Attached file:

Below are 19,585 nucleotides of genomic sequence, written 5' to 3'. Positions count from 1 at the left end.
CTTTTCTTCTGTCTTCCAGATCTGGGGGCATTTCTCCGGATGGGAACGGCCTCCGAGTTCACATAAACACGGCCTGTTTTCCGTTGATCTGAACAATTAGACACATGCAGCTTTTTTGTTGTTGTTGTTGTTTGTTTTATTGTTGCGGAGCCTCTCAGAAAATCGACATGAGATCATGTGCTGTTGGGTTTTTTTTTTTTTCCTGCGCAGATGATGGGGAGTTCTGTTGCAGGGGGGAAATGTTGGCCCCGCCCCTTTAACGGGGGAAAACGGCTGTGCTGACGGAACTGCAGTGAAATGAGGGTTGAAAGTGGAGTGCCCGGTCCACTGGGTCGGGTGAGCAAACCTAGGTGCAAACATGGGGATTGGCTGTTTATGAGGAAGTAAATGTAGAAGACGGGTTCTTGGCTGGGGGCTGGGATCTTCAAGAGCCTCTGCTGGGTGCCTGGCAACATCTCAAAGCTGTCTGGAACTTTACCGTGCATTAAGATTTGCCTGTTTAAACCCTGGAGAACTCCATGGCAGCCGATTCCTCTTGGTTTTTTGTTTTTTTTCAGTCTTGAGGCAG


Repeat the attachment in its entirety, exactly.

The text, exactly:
Below are 19,585 nucleotides of genomic sequence, written 5' to 3'. Positions count from 1 at the left end.
CTTTTCTTCTGTCTTCCAGATCTGGGGGCATTTCTCCGGATGGGAACGGCCTCCGAGTTCACATAAACACGGCCTGTTTTCCGTTGATCTGAACAATTAGACACATGCAGCTTTTTTGTTGTTGTTGTTGTTTGTTTTATTGTTGCGGAGCCTCTCAGAAAATCGACATGAGATCATGTGCTGTTGGGTTTTTTTTTTTTTCCTGCGCAGATGATGGGGAGTTCTGTTGCAGGGGGGAAATGTTGGCCCCGCCCCTTTAACGGGGGAAAACGGCTGTGCTGACGGAACTGCAGTGAAATGAGGGTTGAAAGTGGAGTGCCCGGTCCACTGGGTCGGGTGAGCAAACCTAGGTGCAAACATGGGGATTGGCTGTTTATGAGGAAGTAAATGTAGAAGACGGGTTCTTGGCTGGGGGCTGGGATCTTCAAGAGCCTCTGCTGGGTGCCTGGCAACATCTCAAAGCTGTCTGGAACTTTACCGTGCATTAAGATTTGCCTGTTTAAACCCTGGAGAACTCCATGGCAGCCGATTCCTCTTGGTTTTTTGTTTTTTTTCAGTCTTGAGGCAG